- The NAFDAC Director general said enforcement of the ban commenced on February 1, 2024.
- The DG said NAFDAC did not issue renewal licenses exceeding January 2024 to any manufacturer of the products.
Alcoholic drinks made in sachets less than 200 millilitres are prohibited by the National Agency for Food and Drug Administration and Control (NAFDAC).
According to the agency, the manufacturers of the items were given a five-year window starting in 2028 to cease producing the drinks in sachets and pet bottles, that window ended on January 31, 2024
The ban went into effect on February 1, 2024, the DG said
Speaking to the media about the development in Abuja on Monday, February 5, the director-general of NAFDAC, Prof. Mojisola Adeyeye, stated that the ban was not a sudden development but rather the outcome of a multilateral Committee that decided that the ban would be in phases, with production being reduced by 50% by 2020 and an outright ban coming in January, 31, 2024.
Given that decision, the DG said NAFDAC did not issue renewal licenses exceeding January 2024 to any manufacturer of the products.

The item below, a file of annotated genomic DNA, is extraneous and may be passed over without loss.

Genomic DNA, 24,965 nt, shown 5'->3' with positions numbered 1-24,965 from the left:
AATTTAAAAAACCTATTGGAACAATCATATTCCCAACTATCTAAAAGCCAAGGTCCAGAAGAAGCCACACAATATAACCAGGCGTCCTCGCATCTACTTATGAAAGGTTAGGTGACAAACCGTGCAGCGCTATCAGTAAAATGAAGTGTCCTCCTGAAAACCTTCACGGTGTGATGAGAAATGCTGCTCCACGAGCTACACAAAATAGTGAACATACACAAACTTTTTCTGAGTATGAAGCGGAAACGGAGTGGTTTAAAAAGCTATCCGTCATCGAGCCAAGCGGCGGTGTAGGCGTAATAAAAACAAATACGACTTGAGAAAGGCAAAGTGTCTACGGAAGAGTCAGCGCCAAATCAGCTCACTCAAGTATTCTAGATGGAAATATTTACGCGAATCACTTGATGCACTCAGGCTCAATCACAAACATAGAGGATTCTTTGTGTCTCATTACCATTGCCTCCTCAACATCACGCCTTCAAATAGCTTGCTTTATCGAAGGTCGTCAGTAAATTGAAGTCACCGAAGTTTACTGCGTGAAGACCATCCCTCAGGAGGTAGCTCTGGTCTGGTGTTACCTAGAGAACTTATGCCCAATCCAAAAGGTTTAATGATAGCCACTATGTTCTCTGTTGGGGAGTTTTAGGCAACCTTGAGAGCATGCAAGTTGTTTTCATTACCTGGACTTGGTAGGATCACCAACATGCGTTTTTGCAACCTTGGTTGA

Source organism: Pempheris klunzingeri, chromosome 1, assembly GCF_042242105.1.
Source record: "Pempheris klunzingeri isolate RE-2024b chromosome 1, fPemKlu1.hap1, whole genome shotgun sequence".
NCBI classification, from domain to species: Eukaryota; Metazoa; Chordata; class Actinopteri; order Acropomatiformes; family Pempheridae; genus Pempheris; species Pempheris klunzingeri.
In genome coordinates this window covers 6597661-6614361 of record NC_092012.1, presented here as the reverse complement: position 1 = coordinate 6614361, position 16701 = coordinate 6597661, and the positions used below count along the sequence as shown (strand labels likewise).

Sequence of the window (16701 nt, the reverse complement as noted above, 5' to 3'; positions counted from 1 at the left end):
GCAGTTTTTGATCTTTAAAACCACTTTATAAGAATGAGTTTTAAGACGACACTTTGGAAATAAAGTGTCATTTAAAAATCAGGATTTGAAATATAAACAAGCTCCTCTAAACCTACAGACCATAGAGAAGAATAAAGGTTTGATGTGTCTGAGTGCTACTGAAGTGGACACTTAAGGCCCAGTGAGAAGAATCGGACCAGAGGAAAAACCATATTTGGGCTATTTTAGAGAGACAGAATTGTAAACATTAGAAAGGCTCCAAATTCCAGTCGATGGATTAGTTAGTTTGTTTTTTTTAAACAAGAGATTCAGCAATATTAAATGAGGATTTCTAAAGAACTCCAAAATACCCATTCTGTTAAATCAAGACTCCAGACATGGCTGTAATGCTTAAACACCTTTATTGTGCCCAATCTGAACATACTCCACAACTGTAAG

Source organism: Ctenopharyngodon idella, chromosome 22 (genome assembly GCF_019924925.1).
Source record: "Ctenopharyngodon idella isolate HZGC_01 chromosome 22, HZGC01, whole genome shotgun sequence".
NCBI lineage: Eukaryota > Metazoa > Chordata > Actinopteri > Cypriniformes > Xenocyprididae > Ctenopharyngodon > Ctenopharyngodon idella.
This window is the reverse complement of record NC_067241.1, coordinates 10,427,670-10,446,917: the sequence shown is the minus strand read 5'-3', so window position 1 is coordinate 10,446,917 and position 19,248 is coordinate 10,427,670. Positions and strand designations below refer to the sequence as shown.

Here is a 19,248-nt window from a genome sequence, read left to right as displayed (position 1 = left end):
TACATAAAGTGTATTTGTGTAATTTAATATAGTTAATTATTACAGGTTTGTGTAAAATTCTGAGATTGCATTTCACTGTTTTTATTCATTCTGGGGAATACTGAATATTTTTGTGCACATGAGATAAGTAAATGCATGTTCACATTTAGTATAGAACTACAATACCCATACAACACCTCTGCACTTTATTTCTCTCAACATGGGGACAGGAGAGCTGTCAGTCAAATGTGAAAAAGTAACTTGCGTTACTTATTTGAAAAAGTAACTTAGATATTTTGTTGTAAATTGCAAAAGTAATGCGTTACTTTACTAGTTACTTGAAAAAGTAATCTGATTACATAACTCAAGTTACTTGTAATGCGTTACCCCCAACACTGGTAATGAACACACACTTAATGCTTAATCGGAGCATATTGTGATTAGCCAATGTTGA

According to her, the agency took the route of wiping out the drinks in such sachets because of the negative effects on underage children.
She said because the drinks come in pocket-friendly sizes, accessible and affordable, children easily fell for the packages only to face the consequences in the future.
She said: “This decision was based on the recommendation of a high-powered committee of the Federal Ministry of Health and NAFDAC on one hand, the Federal Competition and Consumer Protection Commission (FCCPC), and the Industry represented by the Association of Food, Beverages and Tobacco Employers (AFBTE), Distillers and Blenders Association of Nigeria (DIBAN), in December 2018.
“As a commitment to the decision reached at the end of this Committee meeting, producers of alcohol in sachets and small volume agreed to reduce the production by 5 percent with effect from 31st January 2022 while ensuring the product is completely phased out in the country by 31st January 2024”.
According to her, the future of the country supersedes other considerations in the enforcement of the policy.
Noting that saving Nigerian children and protecting the health of the larger society is paramount, Adeyeye said: “The people who are mostly at risk of the negative effect of consumption of the banned pack sizes of alcoholic beverages are the under-aged and commercial vehicle drivers and riders.